Reminiscent of E. Lockhart’s We Were Liars, this book begs for a re-read after you finish it. Nick, the main character, is recovering from a devastating trauma. Her family life is turned upside down, and a longtime childhood friendship is strained due to her sister’s exploits. I recommend this book to anyone who loves to read multi-layered stories. — Sybil Thompson, Cuyahoga County Public Library, Cleveland, OH





Delicious Foods: A Novel by James Hannaham

Delicious Foods


How can you not be immediately intrigued by a novel that opens with a teenage boy driving from Louisiana to Minnesota after both his hands have just been cut off at the wrist? When you read this novel, you’re dropped right into a world–darkly funny and audaciously bold. — Meghan Hall, Timberland Regional Library, Lacey, WA






The Fifth Gospel: A Novel by Ian Caldwell

The Fifth Gospel: A Novel


A murder on Vatican property begins this tale of religion, politics, and family. Two brothers, both priests, struggle to make sense of their friend’s murder. When one is accused, the other must go to extreme lengths to prove his brother’s innocence. Caldwell’s second novel is a book to savor. This is a heart-wrenching book you will want to read more than once. — Elizabeth Kanouse, Denville Public Library, Denville, NJ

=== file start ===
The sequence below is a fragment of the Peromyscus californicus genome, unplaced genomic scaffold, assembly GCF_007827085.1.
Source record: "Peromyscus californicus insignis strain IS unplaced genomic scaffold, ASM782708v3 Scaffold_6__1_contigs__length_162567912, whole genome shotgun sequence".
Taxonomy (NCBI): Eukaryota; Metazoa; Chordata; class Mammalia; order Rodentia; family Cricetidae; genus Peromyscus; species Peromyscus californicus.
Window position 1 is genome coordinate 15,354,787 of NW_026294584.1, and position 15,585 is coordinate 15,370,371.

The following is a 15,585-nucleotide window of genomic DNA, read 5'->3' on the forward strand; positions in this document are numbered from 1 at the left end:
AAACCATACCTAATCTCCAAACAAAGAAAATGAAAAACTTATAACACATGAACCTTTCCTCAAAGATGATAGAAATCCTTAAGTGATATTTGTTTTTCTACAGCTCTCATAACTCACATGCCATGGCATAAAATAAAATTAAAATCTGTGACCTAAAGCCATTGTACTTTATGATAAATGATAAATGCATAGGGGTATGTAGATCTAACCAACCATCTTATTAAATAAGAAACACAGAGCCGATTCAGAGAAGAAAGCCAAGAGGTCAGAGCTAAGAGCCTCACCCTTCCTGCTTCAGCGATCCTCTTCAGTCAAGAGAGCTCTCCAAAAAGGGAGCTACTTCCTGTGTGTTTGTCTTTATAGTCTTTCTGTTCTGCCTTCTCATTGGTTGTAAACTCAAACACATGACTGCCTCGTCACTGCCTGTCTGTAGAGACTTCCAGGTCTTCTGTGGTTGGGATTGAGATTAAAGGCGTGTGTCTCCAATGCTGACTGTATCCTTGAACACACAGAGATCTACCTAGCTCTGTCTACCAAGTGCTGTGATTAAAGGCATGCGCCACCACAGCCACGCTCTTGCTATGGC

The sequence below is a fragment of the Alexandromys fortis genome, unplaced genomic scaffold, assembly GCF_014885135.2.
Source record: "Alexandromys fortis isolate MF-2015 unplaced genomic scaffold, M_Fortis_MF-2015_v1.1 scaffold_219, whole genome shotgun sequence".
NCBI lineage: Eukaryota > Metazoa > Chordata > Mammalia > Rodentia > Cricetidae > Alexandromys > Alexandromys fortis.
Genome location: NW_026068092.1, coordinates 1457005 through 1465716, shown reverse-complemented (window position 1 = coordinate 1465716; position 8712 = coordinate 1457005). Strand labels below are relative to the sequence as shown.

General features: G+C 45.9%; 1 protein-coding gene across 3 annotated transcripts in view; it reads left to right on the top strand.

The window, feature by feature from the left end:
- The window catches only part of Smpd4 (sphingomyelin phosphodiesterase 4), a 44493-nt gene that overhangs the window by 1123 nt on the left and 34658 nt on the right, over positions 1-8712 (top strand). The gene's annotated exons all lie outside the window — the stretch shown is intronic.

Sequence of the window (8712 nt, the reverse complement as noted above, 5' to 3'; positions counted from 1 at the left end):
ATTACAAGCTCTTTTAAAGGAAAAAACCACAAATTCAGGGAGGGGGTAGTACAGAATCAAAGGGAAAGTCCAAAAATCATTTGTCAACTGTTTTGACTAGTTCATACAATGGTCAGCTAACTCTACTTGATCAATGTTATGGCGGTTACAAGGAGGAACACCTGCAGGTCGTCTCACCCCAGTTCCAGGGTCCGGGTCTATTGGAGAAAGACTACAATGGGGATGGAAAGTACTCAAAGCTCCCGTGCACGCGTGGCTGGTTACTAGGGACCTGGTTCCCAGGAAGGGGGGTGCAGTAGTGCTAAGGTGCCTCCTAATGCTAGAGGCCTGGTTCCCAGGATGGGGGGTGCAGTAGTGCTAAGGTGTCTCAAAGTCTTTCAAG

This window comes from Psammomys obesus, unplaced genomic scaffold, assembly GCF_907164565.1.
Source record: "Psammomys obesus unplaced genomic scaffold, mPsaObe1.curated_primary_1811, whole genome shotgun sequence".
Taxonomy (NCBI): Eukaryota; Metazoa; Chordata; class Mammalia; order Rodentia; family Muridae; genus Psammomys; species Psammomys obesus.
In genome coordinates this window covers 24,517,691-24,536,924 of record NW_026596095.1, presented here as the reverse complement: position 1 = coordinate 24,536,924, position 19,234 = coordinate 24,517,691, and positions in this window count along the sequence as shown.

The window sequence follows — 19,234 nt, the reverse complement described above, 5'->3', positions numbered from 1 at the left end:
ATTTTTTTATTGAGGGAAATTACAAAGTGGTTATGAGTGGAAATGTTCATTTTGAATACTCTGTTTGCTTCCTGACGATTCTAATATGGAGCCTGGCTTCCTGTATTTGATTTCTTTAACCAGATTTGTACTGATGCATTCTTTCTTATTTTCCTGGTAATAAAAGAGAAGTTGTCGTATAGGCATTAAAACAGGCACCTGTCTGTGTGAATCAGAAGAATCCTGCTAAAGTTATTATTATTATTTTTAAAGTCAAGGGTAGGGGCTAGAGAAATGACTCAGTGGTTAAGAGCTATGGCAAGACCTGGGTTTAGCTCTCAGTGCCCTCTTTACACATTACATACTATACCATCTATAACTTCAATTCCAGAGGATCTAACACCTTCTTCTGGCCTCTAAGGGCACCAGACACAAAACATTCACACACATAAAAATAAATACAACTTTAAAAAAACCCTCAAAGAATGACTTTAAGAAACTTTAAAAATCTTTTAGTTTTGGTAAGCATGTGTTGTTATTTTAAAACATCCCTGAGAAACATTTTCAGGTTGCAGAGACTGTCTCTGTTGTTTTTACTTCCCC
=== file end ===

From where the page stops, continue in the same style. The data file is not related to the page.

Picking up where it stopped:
The Pocket Wife by Susan Crawford

The Pocket Wife


Dana is a ‘pocket wife’ because her lawyer husband barely gives her the time of day. One afternoon, she drunkenly argues with her neighbor Celia, takes a nap, then wakes to find Celia dead. Could she have murdered Celia? Dana, suffering from manic episodes, tries to solve her friend’s murder before she loses all self-control. Highly recommended for fans of Gone Girl. — Katelyn Boyer, Fergus Falls Public Library, Fergus Falls, MN





Where All Light Tends to Go by David Joy

Where All Light Tends to Go


This beautifully written novel juxtaposes the glory of the Appalachians against the despair of everyday life. Jacob McNeely recognizes his family’s brutality, but Maggie, the love of his life, gives him hope. Achingly told, the visceral prose will stay with readers long past the conclusion. Fans of the Southern fiction of Ron Rash and Wiley Cash will fall in love with this new voice. — Jennifer Winberry, Hunterdon County Library, Flemington, NJ